The rest of the book is devoted to a series of eight projects, each designed to occupy a weekend (and only a pedant would quibble that that’s eight weekends, then, isn’t it?!). These cover all the main subjects you’re likely to want to paint from landscapes, skies and water to building flowers and figures. It’s a good selection that flexes all the right muscles and allows anyone wanting to progress to decide which areas they’re best at and want to concentrate on – and could save you a fortune in further books you buy to develop your skills, too. These projects are illustrated with well-chosen step-by-step photographs that show all the major stages of completing the exercises or the main painting and there’s a good sense of things developing, almost like a video, rather than new sections appearing as if by magic. Each step has a concise caption that tells you what’s going on and the book is entirely led by its illustrations – there are no heavy textual sections to make sense of unaided.
Charles Evans is an experienced teacher and he’s put his course together with imagination and a skill that conceals a lot of the mechanics behind it. The essence of a good teacher is that they can understand the problems faced by the learner and explain ways round them. This usually means that they’ve had to learn themselves and are not instinctive practitioners. It would be fair to say that Charles is not one of the great painters of the world, but this isn’t a book about him, it’s a book about you, the reader and it requires a quality of self-effacement on the part of the author who has to be pleased by your progress, not his success in being a clever teacher: it requires a generosity which Charles appears to have in bundles. And, truth be told, if you can produce a result half as good as his examples, you’ll be well pleased.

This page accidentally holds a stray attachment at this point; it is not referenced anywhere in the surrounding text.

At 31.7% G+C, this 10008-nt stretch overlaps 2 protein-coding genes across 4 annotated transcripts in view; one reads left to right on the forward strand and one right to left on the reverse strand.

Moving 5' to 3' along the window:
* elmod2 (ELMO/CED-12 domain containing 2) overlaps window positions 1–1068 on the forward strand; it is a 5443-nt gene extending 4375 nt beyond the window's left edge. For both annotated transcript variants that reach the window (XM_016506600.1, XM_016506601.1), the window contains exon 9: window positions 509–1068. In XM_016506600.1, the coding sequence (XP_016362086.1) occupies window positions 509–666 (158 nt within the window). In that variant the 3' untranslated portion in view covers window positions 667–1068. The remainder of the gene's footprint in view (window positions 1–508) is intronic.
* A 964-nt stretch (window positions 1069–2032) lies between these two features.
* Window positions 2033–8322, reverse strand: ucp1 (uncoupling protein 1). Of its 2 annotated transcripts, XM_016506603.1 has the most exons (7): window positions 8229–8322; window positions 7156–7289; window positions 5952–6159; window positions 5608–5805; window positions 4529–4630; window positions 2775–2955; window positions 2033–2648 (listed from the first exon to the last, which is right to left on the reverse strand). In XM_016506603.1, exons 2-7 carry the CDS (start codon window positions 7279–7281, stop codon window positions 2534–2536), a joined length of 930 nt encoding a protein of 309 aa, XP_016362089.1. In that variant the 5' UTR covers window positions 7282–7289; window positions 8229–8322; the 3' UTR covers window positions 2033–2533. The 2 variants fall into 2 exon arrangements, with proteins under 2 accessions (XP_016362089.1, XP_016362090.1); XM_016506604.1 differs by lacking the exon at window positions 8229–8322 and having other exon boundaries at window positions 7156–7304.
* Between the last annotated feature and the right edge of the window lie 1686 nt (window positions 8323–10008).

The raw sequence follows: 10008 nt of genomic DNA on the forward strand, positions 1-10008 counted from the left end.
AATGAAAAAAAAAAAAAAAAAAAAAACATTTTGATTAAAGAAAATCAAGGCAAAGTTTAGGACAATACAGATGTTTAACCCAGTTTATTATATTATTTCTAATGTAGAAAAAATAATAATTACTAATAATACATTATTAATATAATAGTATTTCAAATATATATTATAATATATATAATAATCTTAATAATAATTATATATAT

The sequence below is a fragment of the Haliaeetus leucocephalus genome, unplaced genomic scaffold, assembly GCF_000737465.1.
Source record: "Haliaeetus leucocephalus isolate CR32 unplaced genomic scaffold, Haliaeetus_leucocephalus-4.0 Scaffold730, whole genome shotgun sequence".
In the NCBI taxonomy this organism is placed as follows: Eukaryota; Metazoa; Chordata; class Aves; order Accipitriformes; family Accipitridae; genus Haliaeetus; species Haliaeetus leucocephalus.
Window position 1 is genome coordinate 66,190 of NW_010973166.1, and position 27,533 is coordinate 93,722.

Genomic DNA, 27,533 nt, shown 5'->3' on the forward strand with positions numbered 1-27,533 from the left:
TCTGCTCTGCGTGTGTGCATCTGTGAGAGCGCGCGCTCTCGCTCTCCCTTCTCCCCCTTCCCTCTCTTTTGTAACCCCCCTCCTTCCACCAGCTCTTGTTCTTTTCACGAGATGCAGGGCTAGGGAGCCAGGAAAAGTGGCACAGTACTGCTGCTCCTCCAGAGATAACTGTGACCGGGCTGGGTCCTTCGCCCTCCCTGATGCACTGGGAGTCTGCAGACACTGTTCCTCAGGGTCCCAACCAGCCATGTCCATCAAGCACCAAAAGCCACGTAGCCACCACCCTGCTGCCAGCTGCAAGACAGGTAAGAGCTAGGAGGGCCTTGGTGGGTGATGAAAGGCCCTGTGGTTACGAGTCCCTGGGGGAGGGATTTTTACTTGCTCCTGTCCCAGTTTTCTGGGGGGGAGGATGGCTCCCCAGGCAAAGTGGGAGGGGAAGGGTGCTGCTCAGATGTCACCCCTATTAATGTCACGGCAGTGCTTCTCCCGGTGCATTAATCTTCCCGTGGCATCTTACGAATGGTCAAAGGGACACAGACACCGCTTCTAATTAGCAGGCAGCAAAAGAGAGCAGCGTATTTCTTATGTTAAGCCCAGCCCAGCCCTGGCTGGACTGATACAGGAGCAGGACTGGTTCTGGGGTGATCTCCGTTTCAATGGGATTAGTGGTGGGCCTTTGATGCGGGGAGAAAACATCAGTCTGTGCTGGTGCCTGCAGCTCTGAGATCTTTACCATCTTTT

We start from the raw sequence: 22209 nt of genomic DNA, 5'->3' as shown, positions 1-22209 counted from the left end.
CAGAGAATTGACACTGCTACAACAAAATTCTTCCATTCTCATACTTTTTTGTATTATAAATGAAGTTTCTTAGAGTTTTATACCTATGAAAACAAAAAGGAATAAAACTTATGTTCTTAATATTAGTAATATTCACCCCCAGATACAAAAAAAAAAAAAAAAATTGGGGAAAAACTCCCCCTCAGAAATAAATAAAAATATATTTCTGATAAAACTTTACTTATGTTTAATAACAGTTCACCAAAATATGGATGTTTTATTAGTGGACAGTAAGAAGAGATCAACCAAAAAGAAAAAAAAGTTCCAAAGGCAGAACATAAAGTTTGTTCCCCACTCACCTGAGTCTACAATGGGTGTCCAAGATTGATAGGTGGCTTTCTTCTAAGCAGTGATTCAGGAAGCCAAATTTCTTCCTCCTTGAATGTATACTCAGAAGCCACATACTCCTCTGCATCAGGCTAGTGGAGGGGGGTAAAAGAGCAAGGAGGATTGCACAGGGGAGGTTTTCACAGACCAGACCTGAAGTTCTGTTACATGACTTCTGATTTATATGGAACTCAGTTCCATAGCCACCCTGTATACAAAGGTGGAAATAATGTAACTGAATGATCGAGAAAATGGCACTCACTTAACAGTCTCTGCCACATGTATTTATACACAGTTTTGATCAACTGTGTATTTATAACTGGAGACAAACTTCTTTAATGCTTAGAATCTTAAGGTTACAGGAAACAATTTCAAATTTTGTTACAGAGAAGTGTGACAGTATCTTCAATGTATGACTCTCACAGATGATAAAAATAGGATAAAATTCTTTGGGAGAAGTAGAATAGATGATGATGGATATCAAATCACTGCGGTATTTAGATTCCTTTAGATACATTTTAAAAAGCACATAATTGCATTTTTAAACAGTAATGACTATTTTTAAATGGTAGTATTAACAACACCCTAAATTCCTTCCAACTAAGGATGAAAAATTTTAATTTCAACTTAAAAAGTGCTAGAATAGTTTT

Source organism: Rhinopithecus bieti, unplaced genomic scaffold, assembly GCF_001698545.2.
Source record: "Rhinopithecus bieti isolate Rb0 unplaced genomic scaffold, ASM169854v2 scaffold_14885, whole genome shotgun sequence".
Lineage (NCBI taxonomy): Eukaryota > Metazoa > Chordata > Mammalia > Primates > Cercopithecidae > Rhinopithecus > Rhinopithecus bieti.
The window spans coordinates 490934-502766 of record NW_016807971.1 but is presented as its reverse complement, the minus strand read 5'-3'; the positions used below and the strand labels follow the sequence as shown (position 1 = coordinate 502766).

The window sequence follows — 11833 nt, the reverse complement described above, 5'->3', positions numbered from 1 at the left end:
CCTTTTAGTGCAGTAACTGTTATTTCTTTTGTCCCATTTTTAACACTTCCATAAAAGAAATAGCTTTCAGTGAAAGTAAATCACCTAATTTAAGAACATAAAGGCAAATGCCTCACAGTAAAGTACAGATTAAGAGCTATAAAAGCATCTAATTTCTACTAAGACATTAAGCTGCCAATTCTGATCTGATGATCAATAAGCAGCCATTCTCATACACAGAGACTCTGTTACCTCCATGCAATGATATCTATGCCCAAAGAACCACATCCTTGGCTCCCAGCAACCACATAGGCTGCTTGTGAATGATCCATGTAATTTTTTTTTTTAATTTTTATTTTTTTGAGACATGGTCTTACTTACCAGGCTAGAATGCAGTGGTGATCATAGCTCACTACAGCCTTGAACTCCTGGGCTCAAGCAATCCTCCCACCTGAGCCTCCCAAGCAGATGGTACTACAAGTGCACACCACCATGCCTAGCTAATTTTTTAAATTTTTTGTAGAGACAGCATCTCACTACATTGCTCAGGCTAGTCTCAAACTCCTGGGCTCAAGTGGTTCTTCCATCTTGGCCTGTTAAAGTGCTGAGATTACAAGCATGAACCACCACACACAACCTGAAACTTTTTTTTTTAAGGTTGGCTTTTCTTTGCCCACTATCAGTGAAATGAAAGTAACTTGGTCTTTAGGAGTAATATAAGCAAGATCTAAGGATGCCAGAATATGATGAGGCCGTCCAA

This is a well thought-out book that bears the hallmarks of everyone involved having clearly understood and believed in. It’s presented in a square format that allows the designer plenty of scope to keep the progression fluid and to work equally with pictures that are upright or landscape. The colour reproduction is also extremely good, something which isn’t always the case – though it should be, of course. First impressions in this sort of thing are important and anyone picking this up, I think, is going to feel immediately that it’s accessible and understandable and that’s the first major hurdle over before you even start. I’ve rarely seen better, although, at £18.99, it’s a tad pricey.
First published 2007